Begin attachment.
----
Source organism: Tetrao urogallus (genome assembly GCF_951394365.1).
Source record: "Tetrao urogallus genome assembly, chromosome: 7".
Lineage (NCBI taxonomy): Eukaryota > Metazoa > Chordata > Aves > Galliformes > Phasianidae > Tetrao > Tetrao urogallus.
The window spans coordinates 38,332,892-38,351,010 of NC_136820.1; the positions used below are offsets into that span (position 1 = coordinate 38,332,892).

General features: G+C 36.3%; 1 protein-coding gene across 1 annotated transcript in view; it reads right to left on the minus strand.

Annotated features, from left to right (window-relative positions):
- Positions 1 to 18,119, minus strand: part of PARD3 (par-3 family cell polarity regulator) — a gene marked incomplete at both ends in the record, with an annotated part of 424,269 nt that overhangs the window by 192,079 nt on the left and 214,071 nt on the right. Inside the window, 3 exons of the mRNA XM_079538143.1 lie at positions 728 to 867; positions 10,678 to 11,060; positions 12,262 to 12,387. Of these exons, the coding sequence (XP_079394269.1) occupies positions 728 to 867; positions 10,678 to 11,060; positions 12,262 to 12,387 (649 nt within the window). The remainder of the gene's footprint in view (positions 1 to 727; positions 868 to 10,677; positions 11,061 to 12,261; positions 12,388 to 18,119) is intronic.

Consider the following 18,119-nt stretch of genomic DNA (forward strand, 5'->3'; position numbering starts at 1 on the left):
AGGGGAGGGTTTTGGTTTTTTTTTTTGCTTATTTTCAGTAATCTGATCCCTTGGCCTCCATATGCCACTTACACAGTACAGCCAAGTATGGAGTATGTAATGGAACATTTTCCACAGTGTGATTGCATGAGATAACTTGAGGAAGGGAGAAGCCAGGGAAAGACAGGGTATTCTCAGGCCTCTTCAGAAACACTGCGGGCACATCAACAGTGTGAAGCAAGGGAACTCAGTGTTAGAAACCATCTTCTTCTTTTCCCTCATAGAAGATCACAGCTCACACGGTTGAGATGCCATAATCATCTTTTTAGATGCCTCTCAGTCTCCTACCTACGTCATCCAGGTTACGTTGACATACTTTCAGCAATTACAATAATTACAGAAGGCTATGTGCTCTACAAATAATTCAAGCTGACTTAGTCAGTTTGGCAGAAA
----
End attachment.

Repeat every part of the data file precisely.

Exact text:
Source organism: Tetrao urogallus (genome assembly GCF_951394365.1).
Source record: "Tetrao urogallus genome assembly, chromosome: 7".
Lineage (NCBI taxonomy): Eukaryota > Metazoa > Chordata > Aves > Galliformes > Phasianidae > Tetrao > Tetrao urogallus.
The window spans coordinates 38,332,892-38,351,010 of NC_136820.1; the positions used below are offsets into that span (position 1 = coordinate 38,332,892).

General features: G+C 36.3%; 1 protein-coding gene across 1 annotated transcript in view; it reads right to left on the minus strand.

Annotated features, from left to right (window-relative positions):
- Positions 1 to 18,119, minus strand: part of PARD3 (par-3 family cell polarity regulator) — a gene marked incomplete at both ends in the record, with an annotated part of 424,269 nt that overhangs the window by 192,079 nt on the left and 214,071 nt on the right. Inside the window, 3 exons of the mRNA XM_079538143.1 lie at positions 728 to 867; positions 10,678 to 11,060; positions 12,262 to 12,387. Of these exons, the coding sequence (XP_079394269.1) occupies positions 728 to 867; positions 10,678 to 11,060; positions 12,262 to 12,387 (649 nt within the window). The remainder of the gene's footprint in view (positions 1 to 727; positions 868 to 10,677; positions 11,061 to 12,261; positions 12,388 to 18,119) is intronic.

Consider the following 18,119-nt stretch of genomic DNA (forward strand, 5'->3'; position numbering starts at 1 on the left):
AGGGGAGGGTTTTGGTTTTTTTTTTTGCTTATTTTCAGTAATCTGATCCCTTGGCCTCCATATGCCACTTACACAGTACAGCCAAGTATGGAGTATGTAATGGAACATTTTCCACAGTGTGATTGCATGAGATAACTTGAGGAAGGGAGAAGCCAGGGAAAGACAGGGTATTCTCAGGCCTCTTCAGAAACACTGCGGGCACATCAACAGTGTGAAGCAAGGGAACTCAGTGTTAGAAACCATCTTCTTCTTTTCCCTCATAGAAGATCACAGCTCACACGGTTGAGATGCCATAATCATCTTTTTAGATGCCTCTCAGTCTCCTACCTACGTCATCCAGGTTACGTTGACATACTTTCAGCAATTACAATAATTACAGAAGGCTATGTGCTCTACAAATAATTCAAGCTGACTTAGTCAGTTTGGCAGAAA